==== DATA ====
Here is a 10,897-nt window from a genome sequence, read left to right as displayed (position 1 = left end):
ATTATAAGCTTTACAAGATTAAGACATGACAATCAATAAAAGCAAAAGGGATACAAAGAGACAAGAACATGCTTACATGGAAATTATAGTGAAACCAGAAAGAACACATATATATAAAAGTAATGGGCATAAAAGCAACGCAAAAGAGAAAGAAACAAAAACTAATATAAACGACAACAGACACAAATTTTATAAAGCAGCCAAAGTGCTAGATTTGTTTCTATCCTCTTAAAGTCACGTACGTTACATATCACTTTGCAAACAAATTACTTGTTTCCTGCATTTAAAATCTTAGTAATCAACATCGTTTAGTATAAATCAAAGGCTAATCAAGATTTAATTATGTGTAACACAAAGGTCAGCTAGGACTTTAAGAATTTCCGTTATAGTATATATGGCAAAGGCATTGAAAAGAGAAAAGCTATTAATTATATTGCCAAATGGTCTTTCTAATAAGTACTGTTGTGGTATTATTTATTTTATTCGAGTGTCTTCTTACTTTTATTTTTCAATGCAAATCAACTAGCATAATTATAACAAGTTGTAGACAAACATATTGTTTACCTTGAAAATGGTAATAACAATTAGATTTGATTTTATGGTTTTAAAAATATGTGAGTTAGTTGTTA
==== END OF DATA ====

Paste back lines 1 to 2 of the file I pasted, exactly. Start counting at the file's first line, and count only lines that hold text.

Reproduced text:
Here is a 10,897-nt window from a genome sequence, read left to right as displayed (position 1 = left end):
ATTATAAGCTTTACAAGATTAAGACATGACAATCAATAAAAGCAAAAGGGATACAAAGAGACAAGAACATGCTTACATGGAAATTATAGTGAAACCAGAAAGAACACATATATATAAAAGTAATGGGCATAAAAGCAACGCAAAAGAGAAAGAAACAAAAACTAATATAAACGACAACAGACACAAATTTTATAAAGCAGCCAAAGTGCTAGATTTGTTTCTATCCTCTTAAAGTCACGTACGTTACATATCACTTTGCAAACAAATTACTTGTTTCCTGCATTTAAAATCTTAGTAATCAACATCGTTTAGTATAAATCAAAGGCTAATCAAGATTTAATTATGTGTAACACAAAGGTCAGCTAGGACTTTAAGAATTTCCGTTATAGTATATATGGCAAAGGCATTGAAAAGAGAAAAGCTATTAATTATATTGCCAAATGGTCTTTCTAATAAGTACTGTTGTGGTATTATTTATTTTATTCGAGTGTCTTCTTACTTTTATTTTTCAATGCAAATCAACTAGCATAATTATAACAAGTTGTAGACAAACATATTGTTTACCTTGAAAATGGTAATAACAATTAGATTTGATTTTATGGTTTTAAAAATATGTGAGTTAGTTGTTA